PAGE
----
Saturday, December 14, 2019
CX Tech

Robots vs Humans Update: What Do Bots Mean for Our Future?

Ritika Puri
September 24, 2019

4 minute read

Thanks to automation, robots are becoming a part of everyday human conversation. Machines are becoming so intelligent that in the United Kingdom, the Office of National Statistics (ONS) has found that robots have the potential to take 1.5 million jobs from humans.

But what exactly is this AI? In the context of everyday life, what does bot mean? While it’s important to anticipate the future, the technologists of today are shaping it, and robots only have the potential to be as smart as scientists say they can be.

“It is not so much that robots are taking over, but that routine and repetitive tasks can be carried out more quickly and efficiently by an algorithm written by a human, or a machine designed for one specific function,” explains the ONS report.

So, what does bot mean? This landscape-level assessment will answer that question—to help you understand:

  • How bots work
  • How they are starting to shape entire industries
  • How to use bots as tools for becoming smarter, more capable humans
  • How bots have the potential to create rather than destroy jobs

Let’s take a look at a few different types of bots and how they impact human life today.

Chatbots

As of 2016, Google says that there are 1 billion Google Assistant devices in the market. These are voice and text controlled devices that assist consumers in answering questions and processing basic queries. These bots are on the rise, according to research from Survey Monkey and Drift, due to consumer preferences—only 38% of people reported that the preference for speaking with humans would deter them from using a chatbot.

In this context, what does bot mean? AI is a tool that helps consumers:

  • Answer their own questions, without extra support or help
  • Gather basic information before handing a request to customer support agent
  • Manage wait times
  • Get customer support specialists on the same page about an issue

Chatbots, both voice and text-based, have the potential to make customer experiences simpler. These capabilities free up employees to focus on more creative, problem-solving tasks. Simple automation brings consumer experiences back to the needs of people.

Predictive algorithms

Algorithms are behind the scenes of every technical process that humans touch. There’s a reason why you see the ads that you see and why certain customer experiences seem more personalized than others. There are robots running in the background.

Even your smartphone requires multiple algorithms to run—and these algorithms have capabilities beyond their intended purposes. According to the MIT Technology Review, for instance, the same AI that tracks faces and voices is also smart enough to detect depression.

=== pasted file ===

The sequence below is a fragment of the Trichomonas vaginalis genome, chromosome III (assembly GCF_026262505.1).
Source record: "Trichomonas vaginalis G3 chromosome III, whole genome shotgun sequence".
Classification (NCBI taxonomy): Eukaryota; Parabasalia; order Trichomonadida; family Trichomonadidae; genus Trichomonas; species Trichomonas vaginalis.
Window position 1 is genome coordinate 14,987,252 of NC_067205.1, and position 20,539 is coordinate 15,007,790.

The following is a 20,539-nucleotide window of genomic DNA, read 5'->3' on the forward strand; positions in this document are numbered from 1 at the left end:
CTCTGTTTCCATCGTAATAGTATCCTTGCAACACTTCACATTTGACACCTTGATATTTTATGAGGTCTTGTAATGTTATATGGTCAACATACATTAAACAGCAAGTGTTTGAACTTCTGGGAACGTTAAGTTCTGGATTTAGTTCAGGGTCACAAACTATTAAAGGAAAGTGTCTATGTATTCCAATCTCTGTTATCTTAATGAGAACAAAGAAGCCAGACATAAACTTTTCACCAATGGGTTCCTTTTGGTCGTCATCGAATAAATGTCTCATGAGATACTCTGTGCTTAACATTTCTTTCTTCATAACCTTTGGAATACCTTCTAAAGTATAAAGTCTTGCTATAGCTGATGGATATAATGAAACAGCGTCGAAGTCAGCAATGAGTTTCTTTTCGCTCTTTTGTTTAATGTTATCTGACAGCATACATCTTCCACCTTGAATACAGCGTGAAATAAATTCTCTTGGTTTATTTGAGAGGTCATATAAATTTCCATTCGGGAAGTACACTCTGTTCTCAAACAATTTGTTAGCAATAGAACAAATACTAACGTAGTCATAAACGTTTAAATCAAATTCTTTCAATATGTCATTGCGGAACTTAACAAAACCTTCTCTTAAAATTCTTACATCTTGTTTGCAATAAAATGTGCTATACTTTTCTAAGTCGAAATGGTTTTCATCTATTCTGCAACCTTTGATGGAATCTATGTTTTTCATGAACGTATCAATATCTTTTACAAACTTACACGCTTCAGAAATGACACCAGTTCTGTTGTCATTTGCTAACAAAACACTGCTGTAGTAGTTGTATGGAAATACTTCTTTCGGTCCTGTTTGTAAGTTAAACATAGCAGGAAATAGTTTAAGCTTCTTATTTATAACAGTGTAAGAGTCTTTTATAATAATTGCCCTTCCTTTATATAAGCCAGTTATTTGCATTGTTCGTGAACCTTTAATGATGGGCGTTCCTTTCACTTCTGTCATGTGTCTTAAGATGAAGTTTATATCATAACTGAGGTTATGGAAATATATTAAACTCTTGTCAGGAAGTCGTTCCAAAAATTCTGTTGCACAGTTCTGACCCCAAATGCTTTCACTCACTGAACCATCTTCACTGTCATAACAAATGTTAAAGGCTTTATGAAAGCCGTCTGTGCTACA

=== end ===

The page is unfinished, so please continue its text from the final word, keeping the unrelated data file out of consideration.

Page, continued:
Imagine the possibilities of being able to detect depression earlier:

  • People have clearer, shorter steps to diagnosis and treatment
  • Physicians can develop more targeted, personalized care management plans
  • Patients can monitor progress

In the context of predictive algorithms, what does bot mean?

This form of artificial intelligence has the potential to make human life happier and more fulfilling—to predict the likelihood of a problem before it has a chance to happen. Imagine the use cases beyond medicine to customer support, automotive safety, disease vector detection, transportation, and other fields.

Autonomous devices

From vehicles to pets, agricultural sensors, and household robotics, autonomous devices can emulate capabilities of human thinking.

“They can take on many shapes or forms,” says an article from KPMG’s technology practice in Denmark. “Some can be as big as factory robots that produce cars, and some can be small like bees that are used to pollinate flowers. Some, like cancer fighting nanobots, would not even be visible to the human eye.”

The article from KPMG elaborates that autonomous devices:

  • Are aware of their physical surroundings
  • Can learn from experience
  • Can accomplish tasks on their own

It’s these bots that receive criticism for taking jobs in factory and manufacturing settings, for instance. But these same devices need smart programmers who can detect biases—they have the potential to alleviate tiresome tasks and even save lives in dangerous factory settings.

 

So, what does bot mean?

It’s a product of the human imagination.

Just a few decades ago, the concept of a bot was in its most rudimentary form. Now, bots give people a level of visibility that is impossible, or unlikely, for the human eye to detect. Humans are already talking—and giving data—to bots. In this regard, bots provide technical pathways to enhanced levels of human creativity.

Ritika Puri
Ritika Puri
Ritika Puri is a business writer who enjoys making complex topics digestible and fun. She regularly consults for companies in the marketing technology, IT, analytics, financial services, and healthcare space and enjoys leveraging this knowledge in her writing.
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